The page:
--- Bochy pulled Samardzija after just 89 pitches, and it was certainly peculiar in the moment. The thing is, the intention fit in with the reality of this season. Samardzija has carried a heavy load and Bochy was trying to protect his arm a bit. 

“The inning before, he logged some pitches,” Bochy said. “I’ve worked him pretty hard and I’m really looking after him as much as anything. We’re trying to give some guys a break and it didn’t work out. We had some guys lined up in the seventh, eighth, ninth — it just didn’t work out in the seventh.”

--- You can’t really argue with protecting a big-money pitcher in a down year. But Bochy probably wishes he had chosen someone other than Albert Suarez, who was fresher than others but has now given up runs in six of seven appearances. Suarez turned a one-run lead into a one-run deficit. It was more glaring when Kyle Crick entered and pitched 1 1/3 sharp innings. 

--- The Giants still had a chance — it helped that the Brewers took a dominant Josh Hader out of the game just because he’s a lefty and Nick Hundley bats right-handed — and they put two on in the eighth. Denard Span hit a soft single to right and Phil Nevin waved Hundley, who has catcher’s legs. He was out by a mile. Bochy said he was fine with forcing the issue there, although that’s a call Nevin probably wants back. 

Another twist on the play: Bochy could have put speedy Orlando Calixte in for Hundley and then moved Pablo Sandoval over to first in the next inning, with Calixte at third. He didn’t second-guess that decision.

“He was out pretty easily,” Bochy said. “I don’t know if a little more speed would have helped out.”

--- In the bottom of the ninth, Kelby Tomlinson singled. He was promptly caught stealing second with the heart of the order coming up. Again, a decision that went the visiting team’s way. 

Those moments could be defended or second-guessed. On another night, maybe they all work out and the Giants win 3-2, or 6-4. On this night, it was simply a familiar script, and loss No. 77.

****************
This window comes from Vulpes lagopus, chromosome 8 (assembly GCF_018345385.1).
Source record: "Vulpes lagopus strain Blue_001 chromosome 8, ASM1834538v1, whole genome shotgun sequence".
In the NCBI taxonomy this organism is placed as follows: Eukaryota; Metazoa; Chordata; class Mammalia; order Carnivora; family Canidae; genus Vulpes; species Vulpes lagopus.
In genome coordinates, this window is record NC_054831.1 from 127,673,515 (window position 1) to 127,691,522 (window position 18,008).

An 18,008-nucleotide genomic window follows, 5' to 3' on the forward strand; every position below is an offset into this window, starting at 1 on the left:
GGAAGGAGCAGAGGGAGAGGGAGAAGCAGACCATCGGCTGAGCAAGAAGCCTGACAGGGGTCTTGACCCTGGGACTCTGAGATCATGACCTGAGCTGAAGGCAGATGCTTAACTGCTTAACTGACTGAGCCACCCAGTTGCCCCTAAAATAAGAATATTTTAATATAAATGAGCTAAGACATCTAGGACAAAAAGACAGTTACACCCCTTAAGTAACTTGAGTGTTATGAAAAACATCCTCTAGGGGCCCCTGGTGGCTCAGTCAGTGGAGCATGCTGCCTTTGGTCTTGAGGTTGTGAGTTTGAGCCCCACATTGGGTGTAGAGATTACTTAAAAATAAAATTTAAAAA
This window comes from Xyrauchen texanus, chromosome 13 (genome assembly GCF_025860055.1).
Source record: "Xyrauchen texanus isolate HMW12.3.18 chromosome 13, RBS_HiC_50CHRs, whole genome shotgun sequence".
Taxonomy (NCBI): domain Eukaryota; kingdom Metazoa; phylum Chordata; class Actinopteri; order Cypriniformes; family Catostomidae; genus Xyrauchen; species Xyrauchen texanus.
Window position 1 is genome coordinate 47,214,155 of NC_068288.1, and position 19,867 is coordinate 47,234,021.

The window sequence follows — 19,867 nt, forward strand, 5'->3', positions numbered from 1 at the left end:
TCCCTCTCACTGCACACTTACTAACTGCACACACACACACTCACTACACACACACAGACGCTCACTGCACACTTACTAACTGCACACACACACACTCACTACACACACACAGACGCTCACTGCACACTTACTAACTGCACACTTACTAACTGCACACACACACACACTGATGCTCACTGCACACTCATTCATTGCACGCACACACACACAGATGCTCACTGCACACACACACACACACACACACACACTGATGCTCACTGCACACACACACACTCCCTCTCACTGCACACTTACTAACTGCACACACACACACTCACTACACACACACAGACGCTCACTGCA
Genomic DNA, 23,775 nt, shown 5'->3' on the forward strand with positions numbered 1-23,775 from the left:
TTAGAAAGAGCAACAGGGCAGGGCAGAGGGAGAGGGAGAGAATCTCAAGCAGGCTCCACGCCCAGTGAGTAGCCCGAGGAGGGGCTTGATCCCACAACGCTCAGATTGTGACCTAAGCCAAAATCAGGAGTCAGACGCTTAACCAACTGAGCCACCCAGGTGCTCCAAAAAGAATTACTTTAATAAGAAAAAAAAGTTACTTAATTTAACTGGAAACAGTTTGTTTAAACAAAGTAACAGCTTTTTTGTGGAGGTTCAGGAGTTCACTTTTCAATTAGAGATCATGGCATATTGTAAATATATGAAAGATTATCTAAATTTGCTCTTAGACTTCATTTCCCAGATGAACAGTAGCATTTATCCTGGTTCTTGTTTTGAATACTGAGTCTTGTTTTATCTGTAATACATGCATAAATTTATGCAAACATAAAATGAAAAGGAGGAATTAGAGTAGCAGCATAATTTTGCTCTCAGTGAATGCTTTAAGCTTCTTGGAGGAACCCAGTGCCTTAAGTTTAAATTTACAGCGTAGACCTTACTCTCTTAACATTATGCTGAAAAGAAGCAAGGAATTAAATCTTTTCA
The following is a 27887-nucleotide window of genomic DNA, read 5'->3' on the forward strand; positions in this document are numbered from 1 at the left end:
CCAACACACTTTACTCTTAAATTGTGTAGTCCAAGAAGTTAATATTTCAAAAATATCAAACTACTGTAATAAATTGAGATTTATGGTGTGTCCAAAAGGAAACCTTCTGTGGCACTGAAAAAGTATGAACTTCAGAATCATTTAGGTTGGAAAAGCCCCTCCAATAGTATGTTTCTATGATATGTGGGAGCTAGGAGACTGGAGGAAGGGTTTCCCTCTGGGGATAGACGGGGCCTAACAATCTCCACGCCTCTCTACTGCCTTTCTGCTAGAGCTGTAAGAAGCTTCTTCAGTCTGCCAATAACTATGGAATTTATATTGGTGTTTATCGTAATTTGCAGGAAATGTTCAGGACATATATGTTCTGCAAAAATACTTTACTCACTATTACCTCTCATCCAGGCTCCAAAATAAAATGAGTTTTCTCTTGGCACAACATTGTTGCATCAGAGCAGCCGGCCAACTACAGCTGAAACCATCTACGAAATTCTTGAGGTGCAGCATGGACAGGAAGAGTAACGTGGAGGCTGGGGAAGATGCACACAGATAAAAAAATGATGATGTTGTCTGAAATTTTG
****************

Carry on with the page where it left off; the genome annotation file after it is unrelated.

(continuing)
Instant Analysis: Five takeaways from Giants' 4-3 loss to Brewers

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USATSI

Instant Analysis: Five takeaways from Giants' 4-3 loss to Brewers

BOX SCORE

SAN FRANCISCO — Just when it seemed the Giants were starting to find some continuity in their bullpen, they have taken a couple of steps back. 

Two days after Hunter Strickland imploded late, Albert Suarez gave up the lead. The Giants lost 4-3 to the Brewers in a game that dragged. The Brewers did open the window a bit in the bottom of the eighth and Denard Span bounced a single to right with two outs and two on. Phil Nevin waved Nick Hundley all the way around third and Hundley was thrown out by 10 feet to end the inning. 

Anyway, here are five other things to know … 

—- Just one of Jeff Samardzija’s six innings went 1-2-3, and Bruce Bochy turned to the bullpen after just 89 pitches. Samardzija was charged with two runs, one of them earned. It was a little odd that he came out so early. 

—- Suarez entered in the seventh with a one-run lead and gave up two runs before being lifted. He has allowed a run in six of his last seven appearances. 

—- Brandon Crawford momentarily gave the Giants the lead with a two-run homer, his 11th. He is definitely starting to hit his stride. Crawford has four extra base hits and six RBI on the homestand. 

—- Why is it so hard for the Giants to sign power bats? Well, just ask Eric Thames. He hit a 433-foot blast to lead off the third but ended up with just a triple when it bounced off the top of the bricks in right-center. Per Statcast data, Thames is the first player in the last three years to hit a ball more than 430 feet and not get a homer. He was stranded at third. 

—- Over in Sacramento, a couple of rehab appearances went as planned. Johnny Cueto threw three scoreless innings for the River Cats; he will make at least one more minor league start. Joe Panik was 0-for-2 in five innings; he will join the San Jose Giants on Wednesday for another rehab game.